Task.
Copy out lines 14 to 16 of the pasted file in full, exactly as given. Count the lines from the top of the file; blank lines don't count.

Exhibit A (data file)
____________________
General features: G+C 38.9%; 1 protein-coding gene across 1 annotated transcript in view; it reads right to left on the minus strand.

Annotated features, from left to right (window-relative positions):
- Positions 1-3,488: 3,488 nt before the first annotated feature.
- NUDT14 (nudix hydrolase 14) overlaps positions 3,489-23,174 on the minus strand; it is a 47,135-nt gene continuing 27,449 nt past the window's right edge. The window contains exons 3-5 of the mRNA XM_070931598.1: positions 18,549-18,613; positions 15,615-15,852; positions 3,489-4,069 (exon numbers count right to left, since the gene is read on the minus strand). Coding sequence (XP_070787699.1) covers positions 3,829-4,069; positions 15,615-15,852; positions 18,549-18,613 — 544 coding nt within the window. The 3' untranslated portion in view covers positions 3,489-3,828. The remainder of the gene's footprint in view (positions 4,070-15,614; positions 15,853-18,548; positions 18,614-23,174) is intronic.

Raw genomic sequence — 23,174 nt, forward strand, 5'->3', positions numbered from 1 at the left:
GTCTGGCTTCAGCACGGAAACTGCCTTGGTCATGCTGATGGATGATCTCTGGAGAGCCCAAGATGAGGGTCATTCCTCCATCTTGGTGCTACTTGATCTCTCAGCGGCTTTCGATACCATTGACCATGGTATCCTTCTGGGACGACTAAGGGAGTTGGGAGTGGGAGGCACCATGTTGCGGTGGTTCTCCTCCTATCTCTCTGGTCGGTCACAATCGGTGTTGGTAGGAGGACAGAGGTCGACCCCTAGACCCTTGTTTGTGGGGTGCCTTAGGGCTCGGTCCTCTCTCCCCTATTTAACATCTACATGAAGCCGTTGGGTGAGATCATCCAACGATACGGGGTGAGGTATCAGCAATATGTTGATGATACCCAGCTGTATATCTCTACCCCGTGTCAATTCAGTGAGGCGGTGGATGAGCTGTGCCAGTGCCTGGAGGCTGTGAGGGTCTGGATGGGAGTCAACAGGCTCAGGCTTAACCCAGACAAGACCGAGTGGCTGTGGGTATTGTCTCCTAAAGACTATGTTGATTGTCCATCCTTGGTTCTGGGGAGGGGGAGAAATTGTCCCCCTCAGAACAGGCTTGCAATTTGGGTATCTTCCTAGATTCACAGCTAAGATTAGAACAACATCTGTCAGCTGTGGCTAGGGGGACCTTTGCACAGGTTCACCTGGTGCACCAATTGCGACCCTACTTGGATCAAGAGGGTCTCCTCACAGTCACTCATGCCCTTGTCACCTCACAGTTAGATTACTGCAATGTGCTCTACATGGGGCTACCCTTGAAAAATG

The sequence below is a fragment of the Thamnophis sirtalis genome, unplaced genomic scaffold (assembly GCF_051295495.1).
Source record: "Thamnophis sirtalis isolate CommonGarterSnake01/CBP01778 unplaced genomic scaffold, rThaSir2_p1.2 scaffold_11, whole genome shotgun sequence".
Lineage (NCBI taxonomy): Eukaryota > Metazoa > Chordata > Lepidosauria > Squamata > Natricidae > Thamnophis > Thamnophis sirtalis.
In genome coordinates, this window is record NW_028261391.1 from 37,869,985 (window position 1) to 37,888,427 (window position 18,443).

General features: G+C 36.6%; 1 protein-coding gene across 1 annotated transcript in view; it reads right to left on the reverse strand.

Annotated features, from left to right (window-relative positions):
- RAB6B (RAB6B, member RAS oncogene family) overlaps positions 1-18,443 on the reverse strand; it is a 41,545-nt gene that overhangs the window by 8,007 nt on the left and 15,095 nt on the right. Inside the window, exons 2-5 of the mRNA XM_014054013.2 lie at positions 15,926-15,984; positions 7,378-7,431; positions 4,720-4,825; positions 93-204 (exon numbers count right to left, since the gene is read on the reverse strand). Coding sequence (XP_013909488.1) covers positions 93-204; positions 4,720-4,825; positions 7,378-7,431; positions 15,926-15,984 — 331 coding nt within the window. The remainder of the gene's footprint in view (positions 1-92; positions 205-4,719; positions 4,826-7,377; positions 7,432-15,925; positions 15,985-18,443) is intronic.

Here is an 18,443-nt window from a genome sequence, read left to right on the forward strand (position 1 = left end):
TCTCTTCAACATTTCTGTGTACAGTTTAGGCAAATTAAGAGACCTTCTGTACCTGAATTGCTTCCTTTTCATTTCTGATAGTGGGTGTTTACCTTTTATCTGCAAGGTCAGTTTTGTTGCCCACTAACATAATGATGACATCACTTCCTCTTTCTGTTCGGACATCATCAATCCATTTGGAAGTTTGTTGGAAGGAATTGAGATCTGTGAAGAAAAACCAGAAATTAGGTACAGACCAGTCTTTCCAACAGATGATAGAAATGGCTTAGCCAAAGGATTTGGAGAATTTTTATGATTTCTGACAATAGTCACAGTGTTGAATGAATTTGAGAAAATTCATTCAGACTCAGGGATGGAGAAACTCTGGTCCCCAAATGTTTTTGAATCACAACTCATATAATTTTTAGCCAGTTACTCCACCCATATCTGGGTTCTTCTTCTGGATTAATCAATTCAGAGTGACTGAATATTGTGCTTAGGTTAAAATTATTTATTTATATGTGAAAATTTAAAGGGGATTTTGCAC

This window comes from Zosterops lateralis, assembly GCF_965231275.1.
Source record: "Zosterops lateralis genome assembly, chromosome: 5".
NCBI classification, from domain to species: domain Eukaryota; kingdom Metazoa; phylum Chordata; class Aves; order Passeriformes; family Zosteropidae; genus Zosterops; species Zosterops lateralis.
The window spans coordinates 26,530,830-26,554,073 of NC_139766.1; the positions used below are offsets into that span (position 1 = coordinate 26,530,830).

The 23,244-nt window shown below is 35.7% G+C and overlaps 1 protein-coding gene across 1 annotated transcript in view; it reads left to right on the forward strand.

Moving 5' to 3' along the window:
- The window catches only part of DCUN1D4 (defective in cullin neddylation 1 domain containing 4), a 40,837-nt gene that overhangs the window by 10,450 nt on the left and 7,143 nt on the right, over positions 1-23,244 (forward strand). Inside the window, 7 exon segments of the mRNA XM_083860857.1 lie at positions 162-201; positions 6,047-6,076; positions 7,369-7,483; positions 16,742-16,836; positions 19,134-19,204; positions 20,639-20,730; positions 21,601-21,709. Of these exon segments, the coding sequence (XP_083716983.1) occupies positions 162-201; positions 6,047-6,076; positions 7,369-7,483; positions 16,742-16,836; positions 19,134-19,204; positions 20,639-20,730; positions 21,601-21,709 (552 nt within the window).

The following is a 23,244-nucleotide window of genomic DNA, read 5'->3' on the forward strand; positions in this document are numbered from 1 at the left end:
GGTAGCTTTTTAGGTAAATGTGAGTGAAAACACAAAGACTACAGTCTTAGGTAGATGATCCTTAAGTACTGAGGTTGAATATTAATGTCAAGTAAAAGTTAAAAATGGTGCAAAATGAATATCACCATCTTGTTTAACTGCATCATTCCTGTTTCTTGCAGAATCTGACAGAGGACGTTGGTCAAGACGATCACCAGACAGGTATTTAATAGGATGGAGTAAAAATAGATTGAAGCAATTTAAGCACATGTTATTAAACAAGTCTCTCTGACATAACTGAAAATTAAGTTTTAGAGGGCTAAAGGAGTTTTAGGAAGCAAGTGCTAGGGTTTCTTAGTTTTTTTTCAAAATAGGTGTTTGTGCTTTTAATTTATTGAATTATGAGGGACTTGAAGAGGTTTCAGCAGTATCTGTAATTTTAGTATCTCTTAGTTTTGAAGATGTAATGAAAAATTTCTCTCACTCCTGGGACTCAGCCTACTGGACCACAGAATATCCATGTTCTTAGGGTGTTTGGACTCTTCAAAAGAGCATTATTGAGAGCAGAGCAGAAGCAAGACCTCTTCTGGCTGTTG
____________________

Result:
Here is an 18,443-nt window from a genome sequence, read left to right on the forward strand (position 1 = left end):
TCTCTTCAACATTTCTGTGTACAGTTTAGGCAAATTAAGAGACCTTCTGTACCTGAATTGCTTCCTTTTCATTTCTGATAGTGGGTGTTTACCTTTTATCTGCAAGGTCAGTTTTGTTGCCCACTAACATAATGATGACATCACTTCCTCTTTCTGTTCGGACATCATCAATCCATTTGGAAGTTTGTTGGAAGGAATTGAGATCTGTGAAGAAAAACCAGAAATTAGGTACAGACCAGTCTTTCCAACAGATGATAGAAATGGCTTAGCCAAAGGATTTGGAGAATTTTTATGATTTCTGACAATAGTCACAGTGTTGAATGAATTTGAGAAAATTCATTCAGACTCAGGGATGGAGAAACTCTGGTCCCCAAATGTTTTTGAATCACAACTCATATAATTTTTAGCCAGTTACTCCACCCATATCTGGGTTCTTCTTCTGGATTAATCAATTCAGAGTGACTGAATATTGTGCTTAGGTTAAAATTATTTATTTATATGTGAAAATTTAAAGGGGATTTTGCAC

This window comes from Zosterops lateralis, assembly GCF_965231275.1.